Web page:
process solves the one-dimensional diffusion equation:
#C (x,t)
#t
= D.
# 2C (x,t)
#x2
" !.C (x,t)
(1)
where D is the radon diffusion coefficient [m2/s], λ is the radon decay constant (2.1 X 10-6 s-1 )
and C(x,t) is the radon concentration [Bq/m3].
Proceedings of the American Association of Radon Scientists and Technologists 2008 International Symposium
Las Vegas NV, September 14-17, 2008. AARST © 2008
Figure 2: Fitting the numerical solution to the measured concentration in the receiver container.
Radon diffusion coefficient is derived from the process of fitting the numerical solution to the
measured curve of radon concentration in the receiver container (Fig. 2). The great advantage
of the applied mathematical solution is that it enables to determine the radon diffusion
coefficient from data obtained by all known measuring modes used throughout Europe. This
is very helpful, especially in the situation when no uniform measuring method exists within
Europe.
VALUES OF THE RADON DIFFUSION COEFFICIENT
7.3E-09
2.5E-10
8.1E-11
3.6E-11
2.3E-11
Na bentonite
paper/geotextile
EPDM
polymer cement
coatings
PO
recycled PVC-P
polymer midified
bitumen
compositions
LDPE
modified bitumen
ECB
PVC-P
PP
HDPE
chlorinated PE
PU coatings
1.0E-14
1.0E-15
2.2E-11
1.9E-11
1.5E-11
1.4E-11
1.3E-11
1.0E-11
Measured by the
Czech Technical University and National
Radiation Protection Institute
1.0E-13
oxidised bitumen
1.0E-12
3.9E-14
1.0E-11
5.8E-12
2.3E-12
1.0E-10
3.5E-12
1.0E-09
oxidised/modified
bitumen with Al
sheet
)
Radon diffusion coefficient D2/ s(m
1.0E-08
1.2E-10
Results of the radon diffusion coefficient measurements are summarized in Fig. 3. On x-axis
materials are grouped into categories according to the chemical composition.
Fig. 3: Summary of the radon diffusion coefficient measurements realized in various waterproofing materials. On x-axis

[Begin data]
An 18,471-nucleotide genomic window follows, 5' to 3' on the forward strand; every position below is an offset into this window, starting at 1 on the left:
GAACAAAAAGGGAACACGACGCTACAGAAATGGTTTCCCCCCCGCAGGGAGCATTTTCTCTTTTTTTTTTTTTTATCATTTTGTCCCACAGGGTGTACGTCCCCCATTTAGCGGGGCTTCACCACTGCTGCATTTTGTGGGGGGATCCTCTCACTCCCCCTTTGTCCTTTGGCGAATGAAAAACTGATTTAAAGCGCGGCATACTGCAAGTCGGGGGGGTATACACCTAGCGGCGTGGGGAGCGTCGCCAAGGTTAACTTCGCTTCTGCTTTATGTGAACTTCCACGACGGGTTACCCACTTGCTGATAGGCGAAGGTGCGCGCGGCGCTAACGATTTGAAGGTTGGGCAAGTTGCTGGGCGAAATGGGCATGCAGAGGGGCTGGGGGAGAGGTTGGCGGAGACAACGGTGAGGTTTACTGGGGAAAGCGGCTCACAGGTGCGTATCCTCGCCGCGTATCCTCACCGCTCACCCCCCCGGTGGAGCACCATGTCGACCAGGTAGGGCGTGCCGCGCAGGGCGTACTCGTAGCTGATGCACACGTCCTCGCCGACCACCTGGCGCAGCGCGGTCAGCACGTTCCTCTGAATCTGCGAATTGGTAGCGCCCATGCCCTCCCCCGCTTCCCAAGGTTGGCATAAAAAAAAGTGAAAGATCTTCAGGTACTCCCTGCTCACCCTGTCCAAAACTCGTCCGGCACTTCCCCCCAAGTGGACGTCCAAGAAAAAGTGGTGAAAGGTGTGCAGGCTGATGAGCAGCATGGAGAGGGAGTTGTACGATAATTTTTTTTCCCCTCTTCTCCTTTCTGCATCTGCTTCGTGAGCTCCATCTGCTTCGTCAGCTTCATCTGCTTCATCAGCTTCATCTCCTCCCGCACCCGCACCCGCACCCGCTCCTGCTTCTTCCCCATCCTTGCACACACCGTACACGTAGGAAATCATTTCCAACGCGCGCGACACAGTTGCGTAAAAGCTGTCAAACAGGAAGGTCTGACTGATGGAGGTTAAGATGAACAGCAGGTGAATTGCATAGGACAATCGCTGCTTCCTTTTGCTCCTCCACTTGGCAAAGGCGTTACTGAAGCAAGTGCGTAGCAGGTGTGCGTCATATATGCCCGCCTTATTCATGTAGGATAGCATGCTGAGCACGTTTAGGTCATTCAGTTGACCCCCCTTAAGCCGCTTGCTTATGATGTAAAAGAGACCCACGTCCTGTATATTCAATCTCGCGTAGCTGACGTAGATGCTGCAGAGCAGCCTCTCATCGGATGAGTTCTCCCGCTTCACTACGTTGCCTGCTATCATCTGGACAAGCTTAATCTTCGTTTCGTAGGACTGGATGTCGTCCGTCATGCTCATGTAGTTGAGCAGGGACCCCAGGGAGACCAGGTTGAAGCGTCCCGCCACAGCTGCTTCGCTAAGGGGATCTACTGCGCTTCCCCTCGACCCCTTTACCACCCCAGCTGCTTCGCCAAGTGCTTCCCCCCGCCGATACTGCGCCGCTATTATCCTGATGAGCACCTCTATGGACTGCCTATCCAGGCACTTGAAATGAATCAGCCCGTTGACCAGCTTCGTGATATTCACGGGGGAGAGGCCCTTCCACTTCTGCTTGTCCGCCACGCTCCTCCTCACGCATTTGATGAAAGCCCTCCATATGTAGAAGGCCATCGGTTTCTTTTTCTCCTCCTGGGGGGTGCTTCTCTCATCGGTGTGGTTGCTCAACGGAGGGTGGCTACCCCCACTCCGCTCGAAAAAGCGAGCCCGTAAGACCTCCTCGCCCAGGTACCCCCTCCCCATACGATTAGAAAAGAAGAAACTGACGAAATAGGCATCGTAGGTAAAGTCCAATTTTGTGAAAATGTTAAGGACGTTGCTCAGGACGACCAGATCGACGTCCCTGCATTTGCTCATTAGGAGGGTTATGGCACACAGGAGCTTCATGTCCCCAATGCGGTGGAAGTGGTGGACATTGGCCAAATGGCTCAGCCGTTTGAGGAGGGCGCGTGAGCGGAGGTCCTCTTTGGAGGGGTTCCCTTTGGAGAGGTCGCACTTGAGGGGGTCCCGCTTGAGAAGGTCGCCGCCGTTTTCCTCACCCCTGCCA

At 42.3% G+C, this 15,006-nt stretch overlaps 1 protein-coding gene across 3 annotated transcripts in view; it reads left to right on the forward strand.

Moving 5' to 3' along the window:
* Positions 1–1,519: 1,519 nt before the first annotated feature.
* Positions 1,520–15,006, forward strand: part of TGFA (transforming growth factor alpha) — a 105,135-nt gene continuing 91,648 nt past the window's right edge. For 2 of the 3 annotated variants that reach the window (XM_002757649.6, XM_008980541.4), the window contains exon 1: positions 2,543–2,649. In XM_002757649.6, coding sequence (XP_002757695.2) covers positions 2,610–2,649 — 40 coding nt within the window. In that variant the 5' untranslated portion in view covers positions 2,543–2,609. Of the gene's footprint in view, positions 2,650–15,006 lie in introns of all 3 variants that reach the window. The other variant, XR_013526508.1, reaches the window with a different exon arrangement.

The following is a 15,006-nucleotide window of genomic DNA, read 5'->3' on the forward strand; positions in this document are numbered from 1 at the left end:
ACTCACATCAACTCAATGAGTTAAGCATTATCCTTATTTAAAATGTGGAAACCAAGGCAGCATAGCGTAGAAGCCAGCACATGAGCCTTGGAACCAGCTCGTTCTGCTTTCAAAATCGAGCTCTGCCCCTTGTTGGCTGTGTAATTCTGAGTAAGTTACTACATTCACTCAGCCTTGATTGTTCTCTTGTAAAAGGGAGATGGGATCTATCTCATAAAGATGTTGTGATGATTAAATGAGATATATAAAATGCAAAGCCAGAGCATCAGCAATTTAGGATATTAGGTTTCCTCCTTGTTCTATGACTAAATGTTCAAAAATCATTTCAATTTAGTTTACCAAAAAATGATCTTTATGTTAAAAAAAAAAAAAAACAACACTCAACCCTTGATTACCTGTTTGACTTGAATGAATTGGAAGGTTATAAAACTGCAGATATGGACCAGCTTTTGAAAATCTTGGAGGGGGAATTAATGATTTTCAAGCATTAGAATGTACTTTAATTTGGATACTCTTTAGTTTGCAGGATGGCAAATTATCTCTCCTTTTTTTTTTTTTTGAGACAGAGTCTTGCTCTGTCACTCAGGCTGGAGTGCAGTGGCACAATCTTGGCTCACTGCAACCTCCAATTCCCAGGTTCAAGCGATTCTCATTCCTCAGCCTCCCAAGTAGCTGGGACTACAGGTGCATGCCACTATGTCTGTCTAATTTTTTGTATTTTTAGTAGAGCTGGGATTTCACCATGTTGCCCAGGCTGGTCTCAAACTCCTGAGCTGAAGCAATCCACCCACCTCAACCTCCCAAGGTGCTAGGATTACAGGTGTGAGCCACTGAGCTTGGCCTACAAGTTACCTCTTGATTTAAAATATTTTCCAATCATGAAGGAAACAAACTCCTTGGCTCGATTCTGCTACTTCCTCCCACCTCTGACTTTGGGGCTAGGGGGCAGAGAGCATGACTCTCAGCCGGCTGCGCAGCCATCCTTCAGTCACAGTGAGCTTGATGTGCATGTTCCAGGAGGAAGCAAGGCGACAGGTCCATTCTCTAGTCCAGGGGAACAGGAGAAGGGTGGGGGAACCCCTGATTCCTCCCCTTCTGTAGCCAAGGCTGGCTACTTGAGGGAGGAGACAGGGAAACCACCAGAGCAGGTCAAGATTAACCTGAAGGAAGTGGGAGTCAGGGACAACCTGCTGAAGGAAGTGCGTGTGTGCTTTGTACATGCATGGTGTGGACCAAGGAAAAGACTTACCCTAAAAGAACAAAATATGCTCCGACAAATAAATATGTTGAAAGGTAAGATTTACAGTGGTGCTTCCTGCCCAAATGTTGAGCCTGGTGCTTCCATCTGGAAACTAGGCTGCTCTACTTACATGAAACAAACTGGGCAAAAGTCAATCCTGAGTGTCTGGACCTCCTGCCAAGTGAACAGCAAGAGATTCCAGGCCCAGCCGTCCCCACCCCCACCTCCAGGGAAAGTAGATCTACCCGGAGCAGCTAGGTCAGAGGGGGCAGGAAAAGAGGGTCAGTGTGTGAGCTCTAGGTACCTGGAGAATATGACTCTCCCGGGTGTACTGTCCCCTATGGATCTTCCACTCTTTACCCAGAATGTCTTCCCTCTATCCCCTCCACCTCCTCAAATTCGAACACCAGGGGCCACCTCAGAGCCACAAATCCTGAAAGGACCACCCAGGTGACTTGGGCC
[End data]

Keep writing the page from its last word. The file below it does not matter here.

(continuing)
materials are registered with respect to rising order of their diffusion coefficients (HDPE - high density polyethylene, LDPE low density polyethylene, PVC-P - flexible polyvinyl chloride, PP - polypropylene, PO – polyolefin, PU – polyurethane, ECB ethylene copolymer bitumen, EPDM - ethylene propylene dien monomer).
Proceedings of the American Association of Radon Scientists and Technologists 2008 International Symposium
Las Vegas NV, September 14-17, 2008. AARST © 2008
Fig. 3 shows very clearly that in common insulating materials used for protection of houses
against radon the diffusion coefficients vary within eight orders from 10-15 m2/s to 10-8 m2/s.
The lowest values were obtained for bitumen membranes with Al foils no matter whether the
bitumen was modified or not. On the other hand the highest values of the radon diffusion
coefficient were discovered for sodium bentonite placed between paper or geotextile sheets,
rubber membranes made of EPDM, polymer cement coatings and polyolefin membranes.
Radon diffusion coefficient for the majority of materials varies in the range 3 X 10-12 and 3 X
10-11 m2/s.
From Fig.3 it is also evident that relatively long scatter lines were obtained for two material
categories – for bitumen membranes with Al foils and for polymer modified bitumen
compositions. In case of membranes with Al foils it is caused by different thickness of Al
foils. However in the category of bitumen compositions it is a result of different chemical
composition of each material. It means that on the lower end of the scatter line materials with
very good barrier properties can be found, but on the upper end there are materials, which
could be hardly considered as radon-proof. Since the mean value lies close to the upper end,
we can assume that majority of these materials will not work satisfactorily.
DESIGN OF RADON-PROOF MEMBRANES
Radon diffusion coefficient has been adopted in several countries (Czech Republic, Germany,
Spain, Netherlands, Ireland, etc.) as a suitable parameter for the design of radon-proof
membranes. However the application of this parameter differs from country to country. In
general we can find three different approaches how to use the diffusion coefficient for the
design of membranes:
1.
the radon diffusion coefficient D of the radon-proof membrane must be below the strict
limit value,
2.
the thickness d of the radon-proof membrane must be at least three times greater than the
radon diffusion length l (Keller) calculated as l = (D/λ)1/2,
3.
the thickness of the membrane is calculated for each house (Jiránek, Hůlka, 2000,
Jiránek, Hůlka, 2001, Jiránek, 2004, CTS, 2006) according to the radon diffusion
coefficient in the membrane, radon concentration in the soil on the building site and
house parameters (ventilation rate, area in contact with the soil).